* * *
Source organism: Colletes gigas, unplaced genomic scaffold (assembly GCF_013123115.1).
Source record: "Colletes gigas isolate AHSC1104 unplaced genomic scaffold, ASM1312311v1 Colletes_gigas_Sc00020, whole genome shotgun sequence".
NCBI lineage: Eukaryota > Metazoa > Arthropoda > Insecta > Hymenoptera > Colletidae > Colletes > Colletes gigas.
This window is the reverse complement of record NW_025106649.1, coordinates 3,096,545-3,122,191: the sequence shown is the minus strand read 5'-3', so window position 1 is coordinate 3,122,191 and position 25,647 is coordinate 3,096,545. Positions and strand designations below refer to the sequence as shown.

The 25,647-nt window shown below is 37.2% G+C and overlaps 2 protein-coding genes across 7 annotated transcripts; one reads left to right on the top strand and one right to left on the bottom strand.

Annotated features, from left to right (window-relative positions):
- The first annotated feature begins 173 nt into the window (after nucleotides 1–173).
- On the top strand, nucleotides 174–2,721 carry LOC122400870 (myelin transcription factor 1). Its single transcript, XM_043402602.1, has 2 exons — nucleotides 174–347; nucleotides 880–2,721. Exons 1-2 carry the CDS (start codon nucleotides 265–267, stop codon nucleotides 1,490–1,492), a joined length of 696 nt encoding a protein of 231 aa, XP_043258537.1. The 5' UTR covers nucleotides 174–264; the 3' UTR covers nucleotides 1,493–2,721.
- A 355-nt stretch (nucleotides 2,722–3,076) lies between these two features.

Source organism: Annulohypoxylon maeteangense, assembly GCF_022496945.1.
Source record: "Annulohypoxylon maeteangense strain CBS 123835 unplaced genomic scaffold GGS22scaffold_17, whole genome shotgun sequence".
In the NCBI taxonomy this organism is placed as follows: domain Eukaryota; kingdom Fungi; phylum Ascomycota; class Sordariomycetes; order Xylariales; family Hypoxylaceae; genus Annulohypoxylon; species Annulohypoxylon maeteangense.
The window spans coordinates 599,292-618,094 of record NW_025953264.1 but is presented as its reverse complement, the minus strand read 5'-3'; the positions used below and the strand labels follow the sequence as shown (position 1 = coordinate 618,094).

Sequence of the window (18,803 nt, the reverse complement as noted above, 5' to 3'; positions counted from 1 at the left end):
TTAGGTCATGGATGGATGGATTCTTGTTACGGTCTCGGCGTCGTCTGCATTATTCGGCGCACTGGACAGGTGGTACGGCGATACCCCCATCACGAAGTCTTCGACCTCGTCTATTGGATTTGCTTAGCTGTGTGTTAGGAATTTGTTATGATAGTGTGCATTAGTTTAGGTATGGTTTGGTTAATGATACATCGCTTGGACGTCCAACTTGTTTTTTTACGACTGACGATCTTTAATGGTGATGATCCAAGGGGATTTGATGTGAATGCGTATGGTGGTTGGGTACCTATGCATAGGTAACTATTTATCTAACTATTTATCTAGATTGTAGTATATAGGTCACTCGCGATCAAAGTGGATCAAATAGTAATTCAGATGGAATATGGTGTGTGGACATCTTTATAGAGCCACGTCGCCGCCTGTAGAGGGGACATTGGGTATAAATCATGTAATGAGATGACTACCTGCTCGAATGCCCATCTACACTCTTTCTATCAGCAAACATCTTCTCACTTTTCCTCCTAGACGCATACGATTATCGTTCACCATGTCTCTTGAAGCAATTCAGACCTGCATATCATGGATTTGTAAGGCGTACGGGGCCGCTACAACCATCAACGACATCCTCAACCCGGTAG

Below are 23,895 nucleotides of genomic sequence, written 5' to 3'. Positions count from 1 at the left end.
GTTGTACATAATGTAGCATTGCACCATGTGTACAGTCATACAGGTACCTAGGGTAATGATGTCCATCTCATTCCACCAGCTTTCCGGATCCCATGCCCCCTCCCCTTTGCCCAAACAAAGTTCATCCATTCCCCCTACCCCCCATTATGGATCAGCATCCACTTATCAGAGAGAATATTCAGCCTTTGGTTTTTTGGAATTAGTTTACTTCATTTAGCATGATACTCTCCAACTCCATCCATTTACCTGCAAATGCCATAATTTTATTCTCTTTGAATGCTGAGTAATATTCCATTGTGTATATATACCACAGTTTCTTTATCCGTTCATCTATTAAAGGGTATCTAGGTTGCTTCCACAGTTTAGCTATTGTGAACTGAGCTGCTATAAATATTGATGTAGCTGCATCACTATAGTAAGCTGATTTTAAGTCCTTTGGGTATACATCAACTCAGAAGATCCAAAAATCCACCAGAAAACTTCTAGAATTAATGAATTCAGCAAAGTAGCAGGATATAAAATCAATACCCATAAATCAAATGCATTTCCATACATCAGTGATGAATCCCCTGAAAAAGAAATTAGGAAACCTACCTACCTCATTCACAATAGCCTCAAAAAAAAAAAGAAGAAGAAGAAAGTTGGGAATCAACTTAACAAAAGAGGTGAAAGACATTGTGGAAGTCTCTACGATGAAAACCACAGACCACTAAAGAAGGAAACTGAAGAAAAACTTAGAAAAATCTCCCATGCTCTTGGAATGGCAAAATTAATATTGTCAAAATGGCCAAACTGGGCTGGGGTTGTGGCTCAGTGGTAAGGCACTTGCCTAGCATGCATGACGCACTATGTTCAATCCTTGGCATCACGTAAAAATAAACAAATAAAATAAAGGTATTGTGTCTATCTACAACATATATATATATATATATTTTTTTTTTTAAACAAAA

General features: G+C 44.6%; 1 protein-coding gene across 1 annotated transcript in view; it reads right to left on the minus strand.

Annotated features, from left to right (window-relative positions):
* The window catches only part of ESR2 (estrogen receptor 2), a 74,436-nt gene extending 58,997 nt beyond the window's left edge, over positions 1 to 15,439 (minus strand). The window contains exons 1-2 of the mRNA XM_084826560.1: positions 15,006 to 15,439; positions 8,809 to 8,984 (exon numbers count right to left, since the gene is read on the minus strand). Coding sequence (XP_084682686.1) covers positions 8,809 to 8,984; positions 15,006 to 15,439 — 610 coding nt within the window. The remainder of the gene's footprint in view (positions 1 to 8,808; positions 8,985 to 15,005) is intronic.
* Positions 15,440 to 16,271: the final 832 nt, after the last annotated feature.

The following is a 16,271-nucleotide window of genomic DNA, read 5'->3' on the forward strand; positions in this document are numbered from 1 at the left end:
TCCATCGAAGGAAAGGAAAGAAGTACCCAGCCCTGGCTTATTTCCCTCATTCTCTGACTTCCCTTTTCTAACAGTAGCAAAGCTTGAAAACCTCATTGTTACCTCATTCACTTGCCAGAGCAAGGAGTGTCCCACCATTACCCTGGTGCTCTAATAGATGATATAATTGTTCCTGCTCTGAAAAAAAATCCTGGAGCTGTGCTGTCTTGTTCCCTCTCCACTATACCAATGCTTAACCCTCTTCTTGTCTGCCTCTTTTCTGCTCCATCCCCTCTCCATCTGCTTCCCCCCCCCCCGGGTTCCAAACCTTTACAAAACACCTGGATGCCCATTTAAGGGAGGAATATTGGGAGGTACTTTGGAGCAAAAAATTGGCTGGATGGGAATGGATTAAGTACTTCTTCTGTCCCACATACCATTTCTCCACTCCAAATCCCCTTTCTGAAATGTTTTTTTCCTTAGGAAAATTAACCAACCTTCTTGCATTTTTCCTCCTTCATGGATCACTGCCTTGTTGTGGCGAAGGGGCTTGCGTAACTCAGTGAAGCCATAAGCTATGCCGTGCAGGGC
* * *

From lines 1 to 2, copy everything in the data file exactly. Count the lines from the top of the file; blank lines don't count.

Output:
Source organism: Colletes gigas, unplaced genomic scaffold (assembly GCF_013123115.1).
Source record: "Colletes gigas isolate AHSC1104 unplaced genomic scaffold, ASM1312311v1 Colletes_gigas_Sc00020, whole genome shotgun sequence".